Women still have long way to go in sports journalism
One of my favorite people in the world is Robin Roberts.
In the 1990s, when men dominated sports journalism, Roberts made her way in and shattered the glass ceiling. A black woman, Roberts came to ESPN as an anchor on “SportsCenter” and won the respect of her colleagues and viewers. And she did so with poise and elegance.
Fast forward to today.
Erin Andrews. Pam Oliver. Rachel Nichols. Sam Ponder. Women are all over the sports broadcast scene. They’re on the sidelines, they’re anchors, they’re doing in-depth investigative pieces.
But the truth is, there is a long way to go until women are truly accepted in the sports journalism world.
The women I just mentioned? They’re all in sports broadcast. They’re on camera as the pretty face of sports. Erin Andrews was even voted America’s Sexiest Sportscaster by Playboy Magazine in 2008 and 2009.
Thanks for acknowledging her journalistic talents.
People tell me I have the face for broadcast. I have the personality for broadcast. But what if I don’t want to do broadcast?
What if I want to sit in the press box and write stories on deadline? What if I enjoy writing columns and features and having a byline in the paper? Is that just for men?
According to a 2012 study from The Institute for Diversity and Ethics in Sport, at 150 newspapers and websites around the country, 90.4 percent of sports editors were men and 88.3 percent of sports reporters were men.
I have often found myself one of the few, if not the only, women at practices, at press conferences and in the press box.
In other markets, it’s different. There might be handfuls of women covering sporting events. But there’s no question: Women are the minority.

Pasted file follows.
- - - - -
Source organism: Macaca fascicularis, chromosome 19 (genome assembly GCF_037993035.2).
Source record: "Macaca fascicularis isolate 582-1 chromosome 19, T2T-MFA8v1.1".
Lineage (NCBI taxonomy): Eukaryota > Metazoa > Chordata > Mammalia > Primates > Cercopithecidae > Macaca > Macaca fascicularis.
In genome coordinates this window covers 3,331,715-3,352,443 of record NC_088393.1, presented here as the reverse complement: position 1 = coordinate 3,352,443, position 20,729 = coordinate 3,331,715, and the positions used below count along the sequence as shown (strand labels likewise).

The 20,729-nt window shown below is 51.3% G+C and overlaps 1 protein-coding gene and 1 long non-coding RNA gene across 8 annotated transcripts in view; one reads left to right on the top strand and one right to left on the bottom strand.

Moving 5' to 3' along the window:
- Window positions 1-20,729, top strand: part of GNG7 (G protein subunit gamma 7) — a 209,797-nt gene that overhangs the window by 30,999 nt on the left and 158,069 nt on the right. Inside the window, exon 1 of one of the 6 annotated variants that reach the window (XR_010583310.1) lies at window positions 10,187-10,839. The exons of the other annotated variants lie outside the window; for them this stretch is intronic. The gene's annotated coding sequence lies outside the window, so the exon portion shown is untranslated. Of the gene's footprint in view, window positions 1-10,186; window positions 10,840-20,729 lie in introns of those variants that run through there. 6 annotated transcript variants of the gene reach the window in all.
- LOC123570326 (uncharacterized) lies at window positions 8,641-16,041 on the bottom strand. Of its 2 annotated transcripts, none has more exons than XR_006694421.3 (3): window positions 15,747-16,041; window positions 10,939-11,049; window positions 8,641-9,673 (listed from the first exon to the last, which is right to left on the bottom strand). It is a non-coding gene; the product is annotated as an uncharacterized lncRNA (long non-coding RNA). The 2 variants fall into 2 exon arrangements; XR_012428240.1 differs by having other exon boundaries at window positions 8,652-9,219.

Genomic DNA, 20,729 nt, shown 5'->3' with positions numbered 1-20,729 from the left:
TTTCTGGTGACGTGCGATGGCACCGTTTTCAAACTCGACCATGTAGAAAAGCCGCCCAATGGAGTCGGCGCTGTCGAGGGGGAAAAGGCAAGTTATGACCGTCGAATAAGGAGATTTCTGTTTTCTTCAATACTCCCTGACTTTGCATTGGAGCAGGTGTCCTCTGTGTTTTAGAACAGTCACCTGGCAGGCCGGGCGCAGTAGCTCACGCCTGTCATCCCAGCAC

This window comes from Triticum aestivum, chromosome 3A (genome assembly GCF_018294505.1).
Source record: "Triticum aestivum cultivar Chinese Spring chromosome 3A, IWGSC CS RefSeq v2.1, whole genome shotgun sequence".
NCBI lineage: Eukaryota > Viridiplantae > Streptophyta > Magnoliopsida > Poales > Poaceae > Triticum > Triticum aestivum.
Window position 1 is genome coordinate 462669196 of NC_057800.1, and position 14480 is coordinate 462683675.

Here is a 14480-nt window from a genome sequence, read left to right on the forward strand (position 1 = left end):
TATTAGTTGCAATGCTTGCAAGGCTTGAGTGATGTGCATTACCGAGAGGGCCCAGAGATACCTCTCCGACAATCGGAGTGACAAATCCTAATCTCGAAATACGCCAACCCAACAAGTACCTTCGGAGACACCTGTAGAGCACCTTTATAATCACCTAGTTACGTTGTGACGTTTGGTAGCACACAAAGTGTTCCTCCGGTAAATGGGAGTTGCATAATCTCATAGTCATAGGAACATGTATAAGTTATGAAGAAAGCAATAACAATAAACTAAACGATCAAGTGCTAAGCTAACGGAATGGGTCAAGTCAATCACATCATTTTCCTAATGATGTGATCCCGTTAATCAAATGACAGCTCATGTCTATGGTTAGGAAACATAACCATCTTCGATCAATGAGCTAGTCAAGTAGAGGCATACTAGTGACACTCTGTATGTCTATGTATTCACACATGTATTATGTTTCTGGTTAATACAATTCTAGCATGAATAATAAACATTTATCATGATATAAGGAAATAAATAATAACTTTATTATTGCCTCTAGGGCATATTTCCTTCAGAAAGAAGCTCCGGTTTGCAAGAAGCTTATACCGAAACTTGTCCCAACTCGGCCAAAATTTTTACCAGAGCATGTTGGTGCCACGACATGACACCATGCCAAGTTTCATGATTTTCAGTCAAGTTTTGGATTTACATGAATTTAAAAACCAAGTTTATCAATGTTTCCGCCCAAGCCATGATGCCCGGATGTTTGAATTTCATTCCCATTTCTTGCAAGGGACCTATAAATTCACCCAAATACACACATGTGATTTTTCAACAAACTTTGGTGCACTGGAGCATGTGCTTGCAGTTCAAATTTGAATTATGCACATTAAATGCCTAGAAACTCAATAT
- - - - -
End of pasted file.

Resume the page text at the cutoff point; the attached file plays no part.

Look, I can hang with the boys, not a problem. But really, it’s 2013. Where are the women sports writers?
I’m not asking anyone to acknowledge the fact that I’m one of the only women around. I want to blend in — I want everyone to look at each other as equals. And I’m lucky that I’ve been treated with respect by my male colleagues.
But it’s obvious that there are some differences between myself and my male counterparts.
Student chapter coordinator for the Association for Women in Sports Media Gina Mizell, who is also the Oklahoma State football beat writer for The Oklahoman, said that in response to her pre-game story for the Oklahoma State/Texas game, a Texas fan wrote her an email that closed by calling her “sweetie.”
“Seriously, really, we’re going to go there?” Mizell said.
That Texas fan wouldn’t have called a male writer “sweetie,” would he?
Although that might not be hugely offensive, it’s telling of the ways men are treated differently than women in the business.
A man wouldn’t be accused of flirting to get a story, nor would he be ogled by athletes as he walks off the practice field.
The problem is that if a female reporter makes a mistake, her gender becomes a target of scrutiny.
Recently, an editor of mine wrote a blog that sparked a lot of outrage.
It was football trash talk, not her most well-written piece, and maybe it was an error in judgment. But the backlash against the piece has been relentless, and quite frankly, repulsive.
The comments and the tweets derailed from football itself — they became personal attacks.
People attacked her gender with comments that were both disgusting and degrading in nature.
“Get back in the kitchen,” they said. “Become a housewife.”
“Assume the position. #KNEES,” they said. “Suck my dick.” And of course, the classic: “Women and sports don’t mix.”
Sure, sports fans are passionate. Columnists, male or female, open themselves up to vitriol whenever they express an unpopular opinion. But the insults thrown at a male writer are different than those female writers have to face.
“You’ll deal with heat no matter if you’re a man or a woman; I just think it’s a different type of heat,” Mizell said. “It goes from stuff like, ‘You’re an idiot’ to ‘Get back in the kitchen,’ or stuff about your appearance that I don’t think my male counterparts necessarily have to deal with.”
It’s 2013. Haven’t we gotten past the stereotype that women belong in the kitchen? Haven’t we accepted that women can, indeed, talk about sports? Haven’t we gotten past the fact that women are equal to men in this country and shouldn’t be treated differently in the workplace?
It might not be the 1990s, but we sure have a long way to go.
—Follow Scarlett McCourt @scarlettnoelani